A footnote: when I use the term atmospheric CO2, it is shorthand for CO2 and CO2e. It is also shorthand for atmospheric CO2 and ocean acidification because I think these are all quite closely coupled. I use this shorthand because I think we have to keep it simple for many other earthlings or they get confused about the problem we are facing.

        Great discussion, I appreciate this post and discussion very much.



      • “We are as gods and might as well get good at it.” I agree with Stewart Brand. But so far we have not been good at it. In fact, so far we have been absolutely awful at it.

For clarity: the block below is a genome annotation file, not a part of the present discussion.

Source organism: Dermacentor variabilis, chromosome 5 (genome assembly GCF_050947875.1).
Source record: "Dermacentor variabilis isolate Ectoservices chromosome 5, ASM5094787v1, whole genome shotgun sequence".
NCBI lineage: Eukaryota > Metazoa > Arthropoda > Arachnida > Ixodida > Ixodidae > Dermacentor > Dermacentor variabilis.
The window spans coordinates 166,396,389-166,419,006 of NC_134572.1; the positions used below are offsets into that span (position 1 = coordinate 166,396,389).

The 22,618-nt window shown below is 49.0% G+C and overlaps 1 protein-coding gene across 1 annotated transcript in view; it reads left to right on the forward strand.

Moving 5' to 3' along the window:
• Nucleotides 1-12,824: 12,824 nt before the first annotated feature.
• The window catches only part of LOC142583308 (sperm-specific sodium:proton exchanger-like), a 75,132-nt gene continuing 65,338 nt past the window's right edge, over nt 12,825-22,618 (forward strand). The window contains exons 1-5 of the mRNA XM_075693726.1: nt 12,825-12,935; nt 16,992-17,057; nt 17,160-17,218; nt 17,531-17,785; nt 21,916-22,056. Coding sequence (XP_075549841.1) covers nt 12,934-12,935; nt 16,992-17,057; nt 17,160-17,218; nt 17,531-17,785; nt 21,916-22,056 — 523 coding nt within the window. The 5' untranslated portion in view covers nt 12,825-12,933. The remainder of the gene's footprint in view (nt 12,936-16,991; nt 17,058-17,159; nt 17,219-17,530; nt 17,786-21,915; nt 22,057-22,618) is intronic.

In this perhaps I differ from most environmentalists in our society. There is a “back to nature” theme in our current culture, which says let’s interfere with nature and intervene in nature as little as possible — even when things go bad. It is a position of privilege which ignores the problems of people who are too hot, too cold, or too hungry (and by “too” I mean not just a little bit, but dying). It also ignores our history, where we came from, what we really are, how we survived when we lived in trees and caves. We are tool-making animals, par excellence. No wings, no sharp claws, no huge teeth, nothing else to keep us alive except our tool-making. Our walking on hind legs evolved to keep our hands free for tools. Our gift for poetry and philosophy evolved as an offshoot of our ability to tell our tribe about a new tool. Etc. Drop a nature-lover alone in the middle of an immense forest and ask whether he’ll survive, and he’ll say sure. Drop him with no tools, and he’ll say probably he’ll survive, because he’s planning to make his own tools. But drop him with no tools, no clothes, NO KNOWLEDGE of how past generations have made tools, and on top of that forbid him from “interfering with nature,” and he’ll be dead in less than a day.